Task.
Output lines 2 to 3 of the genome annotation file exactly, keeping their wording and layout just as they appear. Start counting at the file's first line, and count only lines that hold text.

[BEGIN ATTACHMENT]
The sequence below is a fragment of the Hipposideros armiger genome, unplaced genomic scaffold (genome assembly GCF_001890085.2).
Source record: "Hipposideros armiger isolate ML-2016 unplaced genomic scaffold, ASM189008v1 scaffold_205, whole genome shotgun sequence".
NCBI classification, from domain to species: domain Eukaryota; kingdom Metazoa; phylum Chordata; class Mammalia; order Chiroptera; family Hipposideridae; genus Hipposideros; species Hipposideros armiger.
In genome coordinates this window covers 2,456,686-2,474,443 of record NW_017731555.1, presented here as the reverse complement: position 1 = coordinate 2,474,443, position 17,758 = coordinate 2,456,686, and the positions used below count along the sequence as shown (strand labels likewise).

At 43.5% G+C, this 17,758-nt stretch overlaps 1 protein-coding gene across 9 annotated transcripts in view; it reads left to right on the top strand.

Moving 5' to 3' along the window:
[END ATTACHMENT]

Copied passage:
Source record: "Hipposideros armiger isolate ML-2016 unplaced genomic scaffold, ASM189008v1 scaffold_205, whole genome shotgun sequence".
NCBI classification, from domain to species: domain Eukaryota; kingdom Metazoa; phylum Chordata; class Mammalia; order Chiroptera; family Hipposideridae; genus Hipposideros; species Hipposideros armiger.